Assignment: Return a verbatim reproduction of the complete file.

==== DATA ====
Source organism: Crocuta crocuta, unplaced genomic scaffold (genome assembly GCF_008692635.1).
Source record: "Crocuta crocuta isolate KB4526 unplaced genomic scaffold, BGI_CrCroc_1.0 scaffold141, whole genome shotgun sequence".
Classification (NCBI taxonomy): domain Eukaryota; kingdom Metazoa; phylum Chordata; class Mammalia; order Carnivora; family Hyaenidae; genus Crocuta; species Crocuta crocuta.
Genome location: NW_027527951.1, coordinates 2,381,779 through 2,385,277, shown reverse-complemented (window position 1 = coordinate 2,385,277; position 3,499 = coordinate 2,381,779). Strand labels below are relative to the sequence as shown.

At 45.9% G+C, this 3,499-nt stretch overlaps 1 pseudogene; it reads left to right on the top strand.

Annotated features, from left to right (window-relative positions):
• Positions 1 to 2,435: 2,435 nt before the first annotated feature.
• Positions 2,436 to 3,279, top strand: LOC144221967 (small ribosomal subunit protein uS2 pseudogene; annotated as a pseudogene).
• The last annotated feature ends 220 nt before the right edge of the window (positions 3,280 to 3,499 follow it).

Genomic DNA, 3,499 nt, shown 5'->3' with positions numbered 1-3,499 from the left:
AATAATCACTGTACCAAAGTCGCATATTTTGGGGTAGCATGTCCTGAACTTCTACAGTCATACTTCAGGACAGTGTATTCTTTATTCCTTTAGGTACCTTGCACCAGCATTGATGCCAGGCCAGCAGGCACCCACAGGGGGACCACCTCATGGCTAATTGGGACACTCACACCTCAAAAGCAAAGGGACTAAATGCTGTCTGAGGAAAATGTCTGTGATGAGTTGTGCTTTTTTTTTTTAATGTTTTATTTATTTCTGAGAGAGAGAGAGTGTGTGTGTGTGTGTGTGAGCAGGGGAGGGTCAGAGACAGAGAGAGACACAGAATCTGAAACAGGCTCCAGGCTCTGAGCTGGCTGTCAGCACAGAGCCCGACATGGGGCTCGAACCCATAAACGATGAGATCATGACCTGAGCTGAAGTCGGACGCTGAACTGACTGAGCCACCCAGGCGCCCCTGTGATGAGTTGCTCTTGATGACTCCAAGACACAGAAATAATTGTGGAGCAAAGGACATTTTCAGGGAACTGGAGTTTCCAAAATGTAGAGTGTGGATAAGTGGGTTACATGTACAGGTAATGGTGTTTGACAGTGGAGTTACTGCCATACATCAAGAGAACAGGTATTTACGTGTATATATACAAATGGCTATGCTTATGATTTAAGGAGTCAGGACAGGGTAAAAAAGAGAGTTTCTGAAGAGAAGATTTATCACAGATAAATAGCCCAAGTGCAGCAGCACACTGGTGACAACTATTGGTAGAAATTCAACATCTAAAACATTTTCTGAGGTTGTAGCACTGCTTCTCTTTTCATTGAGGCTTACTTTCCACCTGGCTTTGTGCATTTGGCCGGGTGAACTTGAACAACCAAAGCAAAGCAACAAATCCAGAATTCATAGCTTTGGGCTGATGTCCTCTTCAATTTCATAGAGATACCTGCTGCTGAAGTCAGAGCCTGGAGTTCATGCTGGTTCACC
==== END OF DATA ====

Source organism: Crocuta crocuta, unplaced genomic scaffold (genome assembly GCF_008692635.1).
Source record: "Crocuta crocuta isolate KB4526 unplaced genomic scaffold, BGI_CrCroc_1.0 scaffold141, whole genome shotgun sequence".
Classification (NCBI taxonomy): domain Eukaryota; kingdom Metazoa; phylum Chordata; class Mammalia; order Carnivora; family Hyaenidae; genus Crocuta; species Crocuta crocuta.
Genome location: NW_027527951.1, coordinates 2,381,779 through 2,385,277, shown reverse-complemented (window position 1 = coordinate 2,385,277; position 3,499 = coordinate 2,381,779). Strand labels below are relative to the sequence as shown.

At 45.9% G+C, this 3,499-nt stretch overlaps 1 pseudogene; it reads left to right on the top strand.

Annotated features, from left to right (window-relative positions):
• Positions 1 to 2,435: 2,435 nt before the first annotated feature.
• Positions 2,436 to 3,279, top strand: LOC144221967 (small ribosomal subunit protein uS2 pseudogene; annotated as a pseudogene).
• The last annotated feature ends 220 nt before the right edge of the window (positions 3,280 to 3,499 follow it).

Genomic DNA, 3,499 nt, shown 5'->3' with positions numbered 1-3,499 from the left:
AATAATCACTGTACCAAAGTCGCATATTTTGGGGTAGCATGTCCTGAACTTCTACAGTCATACTTCAGGACAGTGTATTCTTTATTCCTTTAGGTACCTTGCACCAGCATTGATGCCAGGCCAGCAGGCACCCACAGGGGGACCACCTCATGGCTAATTGGGACACTCACACCTCAAAAGCAAAGGGACTAAATGCTGTCTGAGGAAAATGTCTGTGATGAGTTGTGCTTTTTTTTTTTAATGTTTTATTTATTTCTGAGAGAGAGAGAGTGTGTGTGTGTGTGTGTGAGCAGGGGAGGGTCAGAGACAGAGAGAGACACAGAATCTGAAACAGGCTCCAGGCTCTGAGCTGGCTGTCAGCACAGAGCCCGACATGGGGCTCGAACCCATAAACGATGAGATCATGACCTGAGCTGAAGTCGGACGCTGAACTGACTGAGCCACCCAGGCGCCCCTGTGATGAGTTGCTCTTGATGACTCCAAGACACAGAAATAATTGTGGAGCAAAGGACATTTTCAGGGAACTGGAGTTTCCAAAATGTAGAGTGTGGATAAGTGGGTTACATGTACAGGTAATGGTGTTTGACAGTGGAGTTACTGCCATACATCAAGAGAACAGGTATTTACGTGTATATATACAAATGGCTATGCTTATGATTTAAGGAGTCAGGACAGGGTAAAAAAGAGAGTTTCTGAAGAGAAGATTTATCACAGATAAATAGCCCAAGTGCAGCAGCACACTGGTGACAACTATTGGTAGAAATTCAACATCTAAAACATTTTCTGAGGTTGTAGCACTGCTTCTCTTTTCATTGAGGCTTACTTTCCACCTGGCTTTGTGCATTTGGCCGGGTGAACTTGAACAACCAAAGCAAAGCAACAAATCCAGAATTCATAGCTTTGGGCTGATGTCCTCTTCAATTTCATAGAGATACCTGCTGCTGAAGTCAGAGCCTGGAGTTCATGCTGGTTCACC